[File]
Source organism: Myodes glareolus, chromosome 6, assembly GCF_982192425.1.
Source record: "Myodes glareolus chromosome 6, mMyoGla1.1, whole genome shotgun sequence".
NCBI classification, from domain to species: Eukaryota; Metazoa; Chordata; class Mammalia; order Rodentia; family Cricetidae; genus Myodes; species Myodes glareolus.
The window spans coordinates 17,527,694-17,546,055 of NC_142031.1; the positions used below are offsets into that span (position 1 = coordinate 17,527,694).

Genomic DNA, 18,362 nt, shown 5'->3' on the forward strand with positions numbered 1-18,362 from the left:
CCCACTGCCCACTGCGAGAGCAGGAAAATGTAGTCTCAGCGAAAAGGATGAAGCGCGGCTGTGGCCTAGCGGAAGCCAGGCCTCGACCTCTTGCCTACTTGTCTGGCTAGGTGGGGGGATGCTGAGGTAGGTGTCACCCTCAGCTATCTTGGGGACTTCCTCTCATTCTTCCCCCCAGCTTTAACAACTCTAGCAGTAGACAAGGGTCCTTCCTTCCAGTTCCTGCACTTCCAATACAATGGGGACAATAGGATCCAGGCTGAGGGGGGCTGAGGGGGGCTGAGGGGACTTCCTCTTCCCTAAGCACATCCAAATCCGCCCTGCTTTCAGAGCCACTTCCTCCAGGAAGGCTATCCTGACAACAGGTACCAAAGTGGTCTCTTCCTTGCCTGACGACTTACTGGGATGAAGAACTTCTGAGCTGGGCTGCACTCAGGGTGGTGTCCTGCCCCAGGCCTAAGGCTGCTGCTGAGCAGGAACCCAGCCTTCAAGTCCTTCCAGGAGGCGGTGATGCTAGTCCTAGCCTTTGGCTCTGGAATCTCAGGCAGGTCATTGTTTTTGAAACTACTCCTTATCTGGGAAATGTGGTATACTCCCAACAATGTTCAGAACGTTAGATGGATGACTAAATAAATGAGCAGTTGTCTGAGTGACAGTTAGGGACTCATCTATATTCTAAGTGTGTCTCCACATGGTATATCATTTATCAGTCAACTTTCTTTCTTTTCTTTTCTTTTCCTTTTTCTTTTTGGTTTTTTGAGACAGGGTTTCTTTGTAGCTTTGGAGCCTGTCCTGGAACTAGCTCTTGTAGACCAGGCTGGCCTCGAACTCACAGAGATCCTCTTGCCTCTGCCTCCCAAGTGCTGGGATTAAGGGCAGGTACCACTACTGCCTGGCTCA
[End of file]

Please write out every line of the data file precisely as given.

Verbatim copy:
Source organism: Myodes glareolus, chromosome 6, assembly GCF_982192425.1.
Source record: "Myodes glareolus chromosome 6, mMyoGla1.1, whole genome shotgun sequence".
NCBI classification, from domain to species: Eukaryota; Metazoa; Chordata; class Mammalia; order Rodentia; family Cricetidae; genus Myodes; species Myodes glareolus.
The window spans coordinates 17,527,694-17,546,055 of NC_142031.1; the positions used below are offsets into that span (position 1 = coordinate 17,527,694).

Genomic DNA, 18,362 nt, shown 5'->3' on the forward strand with positions numbered 1-18,362 from the left:
CCCACTGCCCACTGCGAGAGCAGGAAAATGTAGTCTCAGCGAAAAGGATGAAGCGCGGCTGTGGCCTAGCGGAAGCCAGGCCTCGACCTCTTGCCTACTTGTCTGGCTAGGTGGGGGGATGCTGAGGTAGGTGTCACCCTCAGCTATCTTGGGGACTTCCTCTCATTCTTCCCCCCAGCTTTAACAACTCTAGCAGTAGACAAGGGTCCTTCCTTCCAGTTCCTGCACTTCCAATACAATGGGGACAATAGGATCCAGGCTGAGGGGGGCTGAGGGGGGCTGAGGGGACTTCCTCTTCCCTAAGCACATCCAAATCCGCCCTGCTTTCAGAGCCACTTCCTCCAGGAAGGCTATCCTGACAACAGGTACCAAAGTGGTCTCTTCCTTGCCTGACGACTTACTGGGATGAAGAACTTCTGAGCTGGGCTGCACTCAGGGTGGTGTCCTGCCCCAGGCCTAAGGCTGCTGCTGAGCAGGAACCCAGCCTTCAAGTCCTTCCAGGAGGCGGTGATGCTAGTCCTAGCCTTTGGCTCTGGAATCTCAGGCAGGTCATTGTTTTTGAAACTACTCCTTATCTGGGAAATGTGGTATACTCCCAACAATGTTCAGAACGTTAGATGGATGACTAAATAAATGAGCAGTTGTCTGAGTGACAGTTAGGGACTCATCTATATTCTAAGTGTGTCTCCACATGGTATATCATTTATCAGTCAACTTTCTTTCTTTTCTTTTCTTTTCCTTTTTCTTTTTGGTTTTTTGAGACAGGGTTTCTTTGTAGCTTTGGAGCCTGTCCTGGAACTAGCTCTTGTAGACCAGGCTGGCCTCGAACTCACAGAGATCCTCTTGCCTCTGCCTCCCAAGTGCTGGGATTAAGGGCAGGTACCACTACTGCCTGGCTCA